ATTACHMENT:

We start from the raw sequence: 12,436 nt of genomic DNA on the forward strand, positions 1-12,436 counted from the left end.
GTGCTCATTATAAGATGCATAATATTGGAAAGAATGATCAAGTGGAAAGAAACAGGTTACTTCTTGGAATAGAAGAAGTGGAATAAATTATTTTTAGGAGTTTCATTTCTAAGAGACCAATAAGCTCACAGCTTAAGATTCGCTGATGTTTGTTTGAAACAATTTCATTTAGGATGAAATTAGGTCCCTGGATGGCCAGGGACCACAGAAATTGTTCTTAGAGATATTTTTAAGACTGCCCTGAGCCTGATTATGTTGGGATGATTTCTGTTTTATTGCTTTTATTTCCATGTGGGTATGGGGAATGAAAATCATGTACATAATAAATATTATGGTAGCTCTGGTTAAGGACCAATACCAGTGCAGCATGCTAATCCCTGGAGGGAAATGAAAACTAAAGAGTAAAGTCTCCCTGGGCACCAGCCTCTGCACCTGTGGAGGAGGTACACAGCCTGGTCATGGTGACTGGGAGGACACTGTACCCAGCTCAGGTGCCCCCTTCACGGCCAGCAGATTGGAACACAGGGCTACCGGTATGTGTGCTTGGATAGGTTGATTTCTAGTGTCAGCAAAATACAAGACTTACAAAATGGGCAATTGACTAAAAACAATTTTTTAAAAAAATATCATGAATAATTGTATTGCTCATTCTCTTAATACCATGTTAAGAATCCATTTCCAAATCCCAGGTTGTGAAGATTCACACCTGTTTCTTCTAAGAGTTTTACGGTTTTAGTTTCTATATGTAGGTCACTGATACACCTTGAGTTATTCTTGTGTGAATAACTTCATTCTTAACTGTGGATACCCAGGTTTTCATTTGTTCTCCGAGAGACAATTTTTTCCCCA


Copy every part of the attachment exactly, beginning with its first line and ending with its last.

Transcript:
We start from the raw sequence: 12,436 nt of genomic DNA on the forward strand, positions 1-12,436 counted from the left end.
GTGCTCATTATAAGATGCATAATATTGGAAAGAATGATCAAGTGGAAAGAAACAGGTTACTTCTTGGAATAGAAGAAGTGGAATAAATTATTTTTAGGAGTTTCATTTCTAAGAGACCAATAAGCTCACAGCTTAAGATTCGCTGATGTTTGTTTGAAACAATTTCATTTAGGATGAAATTAGGTCCCTGGATGGCCAGGGACCACAGAAATTGTTCTTAGAGATATTTTTAAGACTGCCCTGAGCCTGATTATGTTGGGATGATTTCTGTTTTATTGCTTTTATTTCCATGTGGGTATGGGGAATGAAAATCATGTACATAATAAATATTATGGTAGCTCTGGTTAAGGACCAATACCAGTGCAGCATGCTAATCCCTGGAGGGAAATGAAAACTAAAGAGTAAAGTCTCCCTGGGCACCAGCCTCTGCACCTGTGGAGGAGGTACACAGCCTGGTCATGGTGACTGGGAGGACACTGTACCCAGCTCAGGTGCCCCCTTCACGGCCAGCAGATTGGAACACAGGGCTACCGGTATGTGTGCTTGGATAGGTTGATTTCTAGTGTCAGCAAAATACAAGACTTACAAAATGGGCAATTGACTAAAAACAATTTTTTAAAAAAATATCATGAATAATTGTATTGCTCATTCTCTTAATACCATGTTAAGAATCCATTTCCAAATCCCAGGTTGTGAAGATTCACACCTGTTTCTTCTAAGAGTTTTACGGTTTTAGTTTCTATATGTAGGTCACTGATACACCTTGAGTTATTCTTGTGTGAATAACTTCATTCTTAACTGTGGATACCCAGGTTTTCATTTGTTCTCCGAGAGACAATTTTTTCCCCA